1. Whether negligence was pleaded?

2. Whether negligence was established?

3. Whether the police owed a duty of care to the claimant?

4. Whether there was a breach of the duty of care?


As the defendants had sole and exclusive custody of the plaintiffs’ jewellery, and which were not the exhibits produced in court, it was more probable that not that the defendants had failed to ensure safe custody of the plaintiffs’ property.[2]


If prior to a conclusion of a criminal proceeding claimant made enquiries about the return of an item and was then informed that the item was an exhibit in the prosecution case, the usual response is that it could only be returned when the criminal proceedings have concluded. However, an application can be made by the claimant under s 413 of the CPC.


In deciding an application for the return of property under s 413 of the CPC, the magistrate has to consider the following:


(a) who is entitled to possession of the property at the time when it had been seized by the police; and


(b) where it appears that the police had seized the property from a person who has not been shown to have committed any offence with regards to the property,


then the magistrate may make an order for the car to be returned to the person last in possession. The magistrate should not delve into the issue of title or ownership, which would be determined in the civil court.[3]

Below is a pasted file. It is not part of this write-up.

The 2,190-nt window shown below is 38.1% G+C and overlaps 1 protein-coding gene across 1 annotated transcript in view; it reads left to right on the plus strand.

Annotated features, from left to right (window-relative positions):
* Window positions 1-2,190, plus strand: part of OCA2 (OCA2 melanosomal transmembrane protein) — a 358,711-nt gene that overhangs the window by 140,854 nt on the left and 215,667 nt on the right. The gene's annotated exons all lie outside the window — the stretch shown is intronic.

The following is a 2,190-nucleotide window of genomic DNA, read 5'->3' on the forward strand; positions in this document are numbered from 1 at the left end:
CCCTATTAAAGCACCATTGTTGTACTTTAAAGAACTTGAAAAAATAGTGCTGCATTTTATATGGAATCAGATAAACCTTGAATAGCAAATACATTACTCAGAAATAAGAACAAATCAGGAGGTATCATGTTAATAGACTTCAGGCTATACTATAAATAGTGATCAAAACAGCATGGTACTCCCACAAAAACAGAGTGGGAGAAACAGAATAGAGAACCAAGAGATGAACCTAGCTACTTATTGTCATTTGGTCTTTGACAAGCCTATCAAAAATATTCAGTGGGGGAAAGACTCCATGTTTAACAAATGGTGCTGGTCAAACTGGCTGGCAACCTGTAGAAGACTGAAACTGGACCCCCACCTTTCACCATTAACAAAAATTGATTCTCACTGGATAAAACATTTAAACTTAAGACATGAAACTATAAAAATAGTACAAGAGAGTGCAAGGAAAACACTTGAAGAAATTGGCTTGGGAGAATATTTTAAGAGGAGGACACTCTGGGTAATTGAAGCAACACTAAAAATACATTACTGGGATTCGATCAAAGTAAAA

Furthermore, s 413 of the CPC is a provision empowering the police to continue detaining a vehicle after the 48th hour if no person has been charged in respect of that vehicle. Although that section does not give any right to any individual including the undisputed owner to move the magistrate to grant him the possession of the said vehicle, request can be made to the police to “set s 413 of the CPC in motion to refer the said vehicle to a magistrate for the necessary to be made.”[4]


Hence, if one is suspected to have stolen or found under suspicious circumstances and, “where goods are seized by the police from a person arrested and such property is reported to the magistrate for an order for delivery of the property to the person whom the magistrate thinks fit to take delivery of the same.”[5]


However, it must be noted that where forfeiture is made under the maxim ‘generalia specialibus non derogant, the provisions of the special Act will prevail over the general Act.[6] This was further echoed in the case of Malayan Banking Berhad v Public Prosecutor, where the court held as follows:-


“Section 413 of the Criminal Procedure Code cited by the Applicant which empowers a Magistrate to cause a notice to be served in cases where property seized may have been used in the commission of an offence is a general provision and in accordance with the maxim “generalia specialibus non derogant” cannot override a specific statute or provision, namely, the said Act.”[7]


[1] Muhammad bin Jaafar lwn Pendakwa Raya [2021] MLJU 605 [2] Inspektor M Yusof bin Jahaya & Ors v Chin Hock Wa @ Chan Hock Wa & Ors [2021] 9 MLJ 172 [3] Hong Leong Bank v PP [2016] 5 MLJ 450 [4] Manoharan a/l Dorasamy v Ketua Polis Ibu Pejabat Kontinjen Polis Seremban, Negeri Sembilan & Anor [2002] 2 MLJ 85 [5] N Indra a/p Nallathamby v Public Prosecutor [2010] 1 MLJ 861 [6] NS Bindra’s Interpretation of Statutes 10th Edition on page 650 [7] Malayan Banking Berhad v Public Prosecutor [2017] 1 LNS 1844